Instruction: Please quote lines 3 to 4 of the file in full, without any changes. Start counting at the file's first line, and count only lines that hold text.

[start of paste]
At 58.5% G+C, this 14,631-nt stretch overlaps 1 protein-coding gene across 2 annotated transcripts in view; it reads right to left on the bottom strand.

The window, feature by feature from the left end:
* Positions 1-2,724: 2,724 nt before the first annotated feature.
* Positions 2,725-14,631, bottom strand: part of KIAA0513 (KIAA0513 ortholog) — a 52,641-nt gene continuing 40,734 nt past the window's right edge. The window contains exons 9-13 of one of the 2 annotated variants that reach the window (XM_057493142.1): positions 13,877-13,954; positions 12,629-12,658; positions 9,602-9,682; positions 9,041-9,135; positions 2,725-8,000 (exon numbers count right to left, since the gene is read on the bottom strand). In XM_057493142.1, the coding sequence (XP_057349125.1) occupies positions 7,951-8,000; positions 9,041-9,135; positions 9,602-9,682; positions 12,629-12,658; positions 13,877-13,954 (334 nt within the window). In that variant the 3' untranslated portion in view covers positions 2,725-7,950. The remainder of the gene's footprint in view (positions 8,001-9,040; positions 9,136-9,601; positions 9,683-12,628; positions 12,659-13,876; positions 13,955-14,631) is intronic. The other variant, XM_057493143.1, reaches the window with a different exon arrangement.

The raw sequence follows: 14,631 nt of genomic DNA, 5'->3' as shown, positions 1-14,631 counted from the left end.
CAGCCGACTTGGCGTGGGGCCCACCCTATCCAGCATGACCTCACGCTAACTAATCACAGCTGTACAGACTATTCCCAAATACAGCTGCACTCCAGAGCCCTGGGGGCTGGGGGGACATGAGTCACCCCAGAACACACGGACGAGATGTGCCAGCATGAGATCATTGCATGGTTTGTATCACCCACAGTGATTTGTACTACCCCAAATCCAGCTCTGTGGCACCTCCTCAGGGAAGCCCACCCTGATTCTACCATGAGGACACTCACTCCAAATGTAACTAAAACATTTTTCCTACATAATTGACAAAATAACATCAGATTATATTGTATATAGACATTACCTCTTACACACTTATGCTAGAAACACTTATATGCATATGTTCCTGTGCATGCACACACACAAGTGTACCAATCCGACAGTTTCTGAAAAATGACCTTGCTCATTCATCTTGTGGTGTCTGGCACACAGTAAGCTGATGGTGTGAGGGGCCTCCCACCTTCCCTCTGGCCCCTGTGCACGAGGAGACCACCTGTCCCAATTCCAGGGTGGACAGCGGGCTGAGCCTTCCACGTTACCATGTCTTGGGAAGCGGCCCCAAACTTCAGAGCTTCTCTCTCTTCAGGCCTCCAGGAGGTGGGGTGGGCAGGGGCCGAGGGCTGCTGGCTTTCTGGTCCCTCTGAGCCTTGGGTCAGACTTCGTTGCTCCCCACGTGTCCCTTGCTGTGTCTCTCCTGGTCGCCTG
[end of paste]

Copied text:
* Positions 1-2,724: 2,724 nt before the first annotated feature.
* Positions 2,725-14,631, bottom strand: part of KIAA0513 (KIAA0513 ortholog) — a 52,641-nt gene continuing 40,734 nt past the window's right edge. The window contains exons 9-13 of one of the 2 annotated variants that reach the window (XM_057493142.1): positions 13,877-13,954; positions 12,629-12,658; positions 9,602-9,682; positions 9,041-9,135; positions 2,725-8,000 (exon numbers count right to left, since the gene is read on the bottom strand). In XM_057493142.1, the coding sequence (XP_057349125.1) occupies positions 7,951-8,000; positions 9,041-9,135; positions 9,602-9,682; positions 12,629-12,658; positions 13,877-13,954 (334 nt within the window). In that variant the 3' untranslated portion in view covers positions 2,725-7,950. The remainder of the gene's footprint in view (positions 8,001-9,040; positions 9,136-9,601; positions 9,683-12,628; positions 12,659-13,876; positions 13,955-14,631) is intronic. The other variant, XM_057493143.1, reaches the window with a different exon arrangement.